I found this interesting write-up on the web. The author summarizes the debate regarding succession (austritt) from the general community (grossgemeinde) that raged in Germany in the 19th and even 20th centuries; although he favors those that opposed succession and argues in defense of the contemporary multi-denominational Limmud conference. While the write-up is certainly intelligent, reading it, a student of Hirsch can become confused because of the author's leanings. He favors multi-denominational religious conferences. He defends this by naming several German Jewish scholars who opposed succession and saying that a multi-denominational gathering is similar to a grossgemeinde. As he doesn't cite their words, one is tempted to take his word for it. But the mind wonders: Did they all really oppose succession and are the two the same? I am not accusing the man of making up sources, but perhaps reading them with an intent towards a conclusion, as driven by the Jewish heart in its desire for outreach. Beware the heart overtaking reason. The results seem wonderful in the short run, but the long run is another matter. It's like DDT, lead paint, or asbestos. Beware the magical short-term solution.
I'm not saying here that there's nothing good about the Limud conference. Same with Reform Judaism. If it is giving Jews some kind of a Jewish consciousness, then it's doing some kind of good. But should the Orthodox participate and thereby give non-observant practice some credence - that's another question. I'm not saying that I have the final answer to that question. But the concept of Austritt, and I mean post Germany Austritt, would argue against participation.
But the Limud conference isn't the main concern of my post. My concern is the effect of the influence of even Orthodox people on one another. What I find in the article is an argument against Austritt that's serves as an argument for something that perhaps shouldn't be called Austritt, as that has a very specific historical meaning as I have been learning, but perhaps we can call distancing. The author seems knowledgeable and well-meaning - and he likely is both of those things. Accordingly, he is persuasive in a way, and the reader may find himself buying into the argument. But the argument is superficial and unless you have time to really pick it apart, it can influence you. The mind is pliable and takes on different modes of thought, different outlooks, different personalities. We can take on different identities in life.The mind switches. This is how you get debate, how you get people on completely different sides of the fence. The mind is an amazing instrument, but most minds limit themselves to singular outlooks. We can use this power of change for the good, but we can allow it to confuse us too and take us to problematic places. We piece together arguments and facts and experience it as the truth. In our youth, we are particularly vulnerable. Isn't this what happened to the many people who left Torah observance in modern times? They took on a new identity, one with its own arguments, symbolism, and feeling, but one that was so tragic.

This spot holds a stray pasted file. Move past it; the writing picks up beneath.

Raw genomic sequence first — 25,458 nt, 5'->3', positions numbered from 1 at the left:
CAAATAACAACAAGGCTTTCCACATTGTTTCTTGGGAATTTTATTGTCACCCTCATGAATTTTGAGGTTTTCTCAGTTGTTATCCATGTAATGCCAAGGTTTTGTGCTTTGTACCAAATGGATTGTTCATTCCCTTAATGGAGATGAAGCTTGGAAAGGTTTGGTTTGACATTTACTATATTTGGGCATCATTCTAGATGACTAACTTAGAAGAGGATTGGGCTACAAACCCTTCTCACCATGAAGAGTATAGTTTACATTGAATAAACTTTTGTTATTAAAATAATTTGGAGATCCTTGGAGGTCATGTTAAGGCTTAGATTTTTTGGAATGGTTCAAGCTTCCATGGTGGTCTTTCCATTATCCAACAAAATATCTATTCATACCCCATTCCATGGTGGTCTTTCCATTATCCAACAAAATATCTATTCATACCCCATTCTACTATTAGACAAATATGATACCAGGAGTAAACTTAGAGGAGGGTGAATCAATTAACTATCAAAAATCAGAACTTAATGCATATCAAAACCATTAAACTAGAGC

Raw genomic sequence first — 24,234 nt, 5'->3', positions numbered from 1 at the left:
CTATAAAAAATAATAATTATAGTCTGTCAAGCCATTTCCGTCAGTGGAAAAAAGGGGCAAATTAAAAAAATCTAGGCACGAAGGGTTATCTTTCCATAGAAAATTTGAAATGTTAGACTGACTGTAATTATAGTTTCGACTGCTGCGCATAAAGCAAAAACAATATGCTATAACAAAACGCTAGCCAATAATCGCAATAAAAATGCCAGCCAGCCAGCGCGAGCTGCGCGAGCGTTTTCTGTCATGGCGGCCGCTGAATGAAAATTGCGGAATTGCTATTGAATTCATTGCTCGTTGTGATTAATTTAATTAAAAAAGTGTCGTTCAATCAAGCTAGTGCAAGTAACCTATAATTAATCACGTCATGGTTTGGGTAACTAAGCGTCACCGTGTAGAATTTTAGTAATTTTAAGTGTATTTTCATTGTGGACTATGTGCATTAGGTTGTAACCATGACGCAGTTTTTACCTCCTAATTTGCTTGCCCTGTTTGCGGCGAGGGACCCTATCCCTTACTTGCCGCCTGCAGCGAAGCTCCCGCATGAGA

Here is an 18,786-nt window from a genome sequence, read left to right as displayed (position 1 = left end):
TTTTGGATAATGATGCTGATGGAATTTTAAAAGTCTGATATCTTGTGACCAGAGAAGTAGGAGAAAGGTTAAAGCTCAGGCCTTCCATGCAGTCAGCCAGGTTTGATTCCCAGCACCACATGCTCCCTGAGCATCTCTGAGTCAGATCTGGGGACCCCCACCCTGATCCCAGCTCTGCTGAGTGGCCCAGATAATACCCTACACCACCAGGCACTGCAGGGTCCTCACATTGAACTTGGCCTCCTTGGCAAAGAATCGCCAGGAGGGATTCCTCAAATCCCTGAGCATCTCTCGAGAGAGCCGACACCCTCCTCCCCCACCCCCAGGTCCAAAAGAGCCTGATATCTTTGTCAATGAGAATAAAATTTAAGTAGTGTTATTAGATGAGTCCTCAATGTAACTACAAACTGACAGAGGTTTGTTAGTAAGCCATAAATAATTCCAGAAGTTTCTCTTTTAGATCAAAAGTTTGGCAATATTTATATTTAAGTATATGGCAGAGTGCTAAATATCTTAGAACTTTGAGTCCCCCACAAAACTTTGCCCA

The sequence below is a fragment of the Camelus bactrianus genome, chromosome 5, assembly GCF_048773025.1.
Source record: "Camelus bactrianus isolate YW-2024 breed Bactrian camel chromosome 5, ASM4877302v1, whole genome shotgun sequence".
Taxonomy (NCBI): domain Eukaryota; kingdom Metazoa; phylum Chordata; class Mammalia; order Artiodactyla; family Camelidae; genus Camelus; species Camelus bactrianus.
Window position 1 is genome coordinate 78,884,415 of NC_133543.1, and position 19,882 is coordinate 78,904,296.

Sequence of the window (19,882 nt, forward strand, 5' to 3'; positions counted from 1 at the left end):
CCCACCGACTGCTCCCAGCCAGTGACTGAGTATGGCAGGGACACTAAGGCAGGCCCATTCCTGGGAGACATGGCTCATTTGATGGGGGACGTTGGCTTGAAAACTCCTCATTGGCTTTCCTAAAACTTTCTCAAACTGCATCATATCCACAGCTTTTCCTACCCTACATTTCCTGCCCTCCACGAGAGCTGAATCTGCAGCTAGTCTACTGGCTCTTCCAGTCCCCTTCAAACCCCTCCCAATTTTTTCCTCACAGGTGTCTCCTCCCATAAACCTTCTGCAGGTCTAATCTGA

All of this is exactly why you need a kind of distancing in our day and age not only with the non-religious elements, as they are so far away from Orthodoxy, but with groups that have absorbed excessive amounts of problematic secular attitudes. By this I'm not talking about friendship or neighborliness. I'm talking about a mental distancing where one is careful to hold onto his or her vision and ideals. Problematic groups (and they can be on the right or the left or the center) speak a language similar enough to be persuasive but take one to the wrong places. You wind up confused, diffused, and weakened in your derech. Examples of this include the halahkic radicalism that has taken over parts of the frum community due to feminism. The same applies to the influx of rap and rock music that one finds in simchas. Once you open the gates to secular music, how do you keep out the rap? You have to be very careful. And when you associate excessively, or organizationally, with groups that are not careful, you lose your discipline.
In the end, it comes down here to trusting in your gadol. If R' Breuer and R' Schwab advocated distancing, which post Germany meant distancing oneself from official organizational association in theological matters with religious groups that themselves are hooked into non-religious groups or even religious ones who have taken on excessive amounts of secular attitudes, then one must trust them, their wisdom, their tzidkus, and their experience. They speak from a mesorah. As R' Hirsch told us often, Torah differs from science in that we rely on a mesorah, a tradition, a revealed truth, rather than one that is the product only of observation and reason, a home-grown truth, so to speak. You can grow your own tomatoes at home, but don't try growing your own penicillin.
The Torah Im Derech Eretz person needs this general distancing more than the Charedi. One reason Chabad sluchim hold on so well even in remote communities is because they look, dress, and think so differently from their environs that they are much less at risk from absorbing negative attitudes then a Torah Im Derech Eretz person would be, as TIDE people are by definition open to the positive parts of the general culture. This is why the Torah Im Derech Eretz needs to be able to distance him or herself. If you are going to be open, then you have to know how to close the door.